We walked outside of the hospital to take a break and made several new friends. Check out the slide show at the right.

Little Alan Penaloza

Before today, little Alan Penaloza’s chances of survival were minimal. He was born about a month ago with such a severe cleft lip and palate that he has been unable to nurse with any success. He weighs less now than at birth, and while the surgeons and anesthesiologists were apprehensive about operating on such a young child, they determined that he probably wouldn’t make the year.

The short slide show at the right follows Alan and his parents, Claudio and Amalia, from the pre-op procedures, through the surgery, to their first few minutes of being reunited in the recovery room.

Tuesday, February 12, 2008

Ambato's Regional Hospital

Ambato's Rotary Club helps sponsor Medical Mission Ecuador and the rotarians and their wives did a great deal of prep work before the doctors and teams arrived. They posted fliers in the region a few weeks ago announcing that the clinics would be open.

Hundreds of parents and their children arrived at Ambato's Regional Hospital before daylight the first day just for a chance to be analyzed by the nurses and surgeons. Much of the work done this week will be repairing cleft lips and palates as well as reconstructing malformed ears.

After a consultation, the doctors decide the priorities of the surgeries. Unfortunately, they do not have the time or resources to see everyone. Even if a child is not chosen initially for surgery, the father or mother will often stay outside the clinic all week in hopes that a slot might open.

Indigenous Peoples

The city of Quito was first founded by the Incas, and the Spanish invaded in 1532. While walking the streets, I’ve seen many women who wear these distinct hats pulled down to their brows. They often walk hunched beneath the weight of giant bags on their backs. I’m told these are Kichwas, direct descendants of the Incas.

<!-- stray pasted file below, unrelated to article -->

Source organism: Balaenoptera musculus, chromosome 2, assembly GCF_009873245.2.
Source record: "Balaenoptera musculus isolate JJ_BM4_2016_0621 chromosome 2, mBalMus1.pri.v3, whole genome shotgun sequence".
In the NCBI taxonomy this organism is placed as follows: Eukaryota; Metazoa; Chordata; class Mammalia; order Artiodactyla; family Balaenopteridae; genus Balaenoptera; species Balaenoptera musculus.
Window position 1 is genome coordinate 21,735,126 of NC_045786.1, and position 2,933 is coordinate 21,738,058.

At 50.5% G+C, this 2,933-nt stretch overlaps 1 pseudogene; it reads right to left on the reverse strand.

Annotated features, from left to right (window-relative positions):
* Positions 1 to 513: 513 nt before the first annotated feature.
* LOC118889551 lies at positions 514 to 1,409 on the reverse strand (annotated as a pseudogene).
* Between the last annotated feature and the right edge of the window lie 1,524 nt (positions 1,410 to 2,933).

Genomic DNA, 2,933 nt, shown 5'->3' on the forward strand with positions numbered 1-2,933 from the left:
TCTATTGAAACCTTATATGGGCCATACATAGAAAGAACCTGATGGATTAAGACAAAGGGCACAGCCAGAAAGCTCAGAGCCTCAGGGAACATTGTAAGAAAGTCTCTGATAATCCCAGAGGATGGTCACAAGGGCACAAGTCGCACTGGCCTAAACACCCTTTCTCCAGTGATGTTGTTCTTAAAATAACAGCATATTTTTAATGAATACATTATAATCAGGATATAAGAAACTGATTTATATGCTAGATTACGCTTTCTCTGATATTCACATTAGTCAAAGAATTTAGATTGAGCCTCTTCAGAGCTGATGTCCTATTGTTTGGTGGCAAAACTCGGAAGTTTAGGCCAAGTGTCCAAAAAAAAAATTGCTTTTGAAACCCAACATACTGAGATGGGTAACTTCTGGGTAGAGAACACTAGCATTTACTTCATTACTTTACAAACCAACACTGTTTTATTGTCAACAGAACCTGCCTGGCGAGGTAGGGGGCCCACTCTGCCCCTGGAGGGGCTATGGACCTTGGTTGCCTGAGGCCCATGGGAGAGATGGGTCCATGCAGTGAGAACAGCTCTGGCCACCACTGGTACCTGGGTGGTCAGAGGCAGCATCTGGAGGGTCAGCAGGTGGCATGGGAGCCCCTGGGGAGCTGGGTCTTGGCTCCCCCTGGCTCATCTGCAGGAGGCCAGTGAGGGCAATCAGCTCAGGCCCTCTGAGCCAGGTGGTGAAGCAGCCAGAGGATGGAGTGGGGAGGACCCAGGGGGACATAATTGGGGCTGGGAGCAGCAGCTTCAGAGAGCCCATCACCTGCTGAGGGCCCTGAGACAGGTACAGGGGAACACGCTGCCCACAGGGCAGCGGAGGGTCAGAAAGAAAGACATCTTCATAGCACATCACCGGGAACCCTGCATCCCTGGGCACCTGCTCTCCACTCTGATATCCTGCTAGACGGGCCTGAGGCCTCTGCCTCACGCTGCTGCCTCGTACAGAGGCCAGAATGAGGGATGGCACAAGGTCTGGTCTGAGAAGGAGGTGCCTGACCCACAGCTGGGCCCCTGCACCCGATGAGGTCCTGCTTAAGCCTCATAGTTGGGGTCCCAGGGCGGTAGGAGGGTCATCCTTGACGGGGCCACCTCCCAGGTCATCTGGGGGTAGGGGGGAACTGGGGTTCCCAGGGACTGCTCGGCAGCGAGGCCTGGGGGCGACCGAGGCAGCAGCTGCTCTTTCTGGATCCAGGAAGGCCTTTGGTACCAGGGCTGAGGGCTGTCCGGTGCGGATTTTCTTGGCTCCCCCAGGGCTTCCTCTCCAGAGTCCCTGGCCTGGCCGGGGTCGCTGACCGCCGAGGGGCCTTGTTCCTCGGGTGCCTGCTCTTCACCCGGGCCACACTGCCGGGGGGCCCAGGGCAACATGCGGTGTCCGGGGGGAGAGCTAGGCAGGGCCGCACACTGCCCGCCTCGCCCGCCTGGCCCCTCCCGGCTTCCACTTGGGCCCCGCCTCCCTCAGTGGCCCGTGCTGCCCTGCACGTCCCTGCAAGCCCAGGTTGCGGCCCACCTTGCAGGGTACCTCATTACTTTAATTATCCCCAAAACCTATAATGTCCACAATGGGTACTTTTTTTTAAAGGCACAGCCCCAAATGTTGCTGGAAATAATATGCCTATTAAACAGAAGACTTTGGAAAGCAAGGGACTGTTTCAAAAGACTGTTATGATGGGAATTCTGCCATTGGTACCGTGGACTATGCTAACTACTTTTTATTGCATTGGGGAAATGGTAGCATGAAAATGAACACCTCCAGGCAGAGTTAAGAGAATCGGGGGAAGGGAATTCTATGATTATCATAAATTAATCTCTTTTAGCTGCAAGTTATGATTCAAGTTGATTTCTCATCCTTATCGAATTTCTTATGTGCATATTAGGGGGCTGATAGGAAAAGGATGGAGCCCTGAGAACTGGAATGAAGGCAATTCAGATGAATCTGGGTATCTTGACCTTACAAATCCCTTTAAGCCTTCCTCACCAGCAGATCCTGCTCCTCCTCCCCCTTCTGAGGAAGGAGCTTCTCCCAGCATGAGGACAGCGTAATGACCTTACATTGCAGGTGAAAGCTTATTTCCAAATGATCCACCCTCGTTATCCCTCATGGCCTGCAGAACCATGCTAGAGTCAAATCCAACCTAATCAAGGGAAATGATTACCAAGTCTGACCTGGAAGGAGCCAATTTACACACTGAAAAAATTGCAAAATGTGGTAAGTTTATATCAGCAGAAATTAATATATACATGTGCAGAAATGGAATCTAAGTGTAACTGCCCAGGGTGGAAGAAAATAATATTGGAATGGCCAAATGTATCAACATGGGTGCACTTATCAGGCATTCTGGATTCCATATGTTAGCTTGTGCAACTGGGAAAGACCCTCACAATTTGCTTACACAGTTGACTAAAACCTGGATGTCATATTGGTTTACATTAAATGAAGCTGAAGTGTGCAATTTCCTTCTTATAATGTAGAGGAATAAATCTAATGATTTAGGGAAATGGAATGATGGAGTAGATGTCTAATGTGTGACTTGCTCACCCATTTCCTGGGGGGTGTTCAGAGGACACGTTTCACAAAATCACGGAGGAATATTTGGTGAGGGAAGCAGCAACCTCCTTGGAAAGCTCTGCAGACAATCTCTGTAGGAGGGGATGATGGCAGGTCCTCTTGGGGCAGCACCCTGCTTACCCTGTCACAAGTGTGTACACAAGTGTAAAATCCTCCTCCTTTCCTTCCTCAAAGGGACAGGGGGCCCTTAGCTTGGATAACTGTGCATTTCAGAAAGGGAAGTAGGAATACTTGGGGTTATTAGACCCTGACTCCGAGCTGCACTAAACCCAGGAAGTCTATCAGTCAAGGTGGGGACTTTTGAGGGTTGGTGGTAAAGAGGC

The Throat of Fire

It’s about a four hour bus ride from Quito to Ambato. We roll south on the Pan-American Highway, also called the avenue of the volcanoes.

About 45 minutes from our destination, one of the neurosurgeons spots Tungurahua, which means Throat of Fire in Ecuador’s indigenous language. It’s an active volcano that’s been rumbling recently. Villages were evacuated last week, and local experts are predicting that it’ll blow very soon. Even from that distance, it dominates the horizon. A cloud of dark gray ash continually plumes up and out. When the bus windows are opened, we smell the low burn.

Ambato sits about 35 miles due east of the volcano, and if it does erupt, the lava is predicted to flow in the opposite direction. Toward a town called Banos (baths), which is named for its natural hot springs heated by the volcano.

We are going to try to catch a ride up to an overlook later in the week to see it glowing at night.

Bienvenidos a Ecuador

I’m in Ecuador for a week working on a story about a medical mission team comprised of doctors, nurses, medical techies, and volunteers. They return each year to a couple of hospitals in the city of Ambato. The mission was started 16 years ago by an Ecuadorian-born surgeon who had immigrated to the States and decided to give back to the hospitals where he was trained.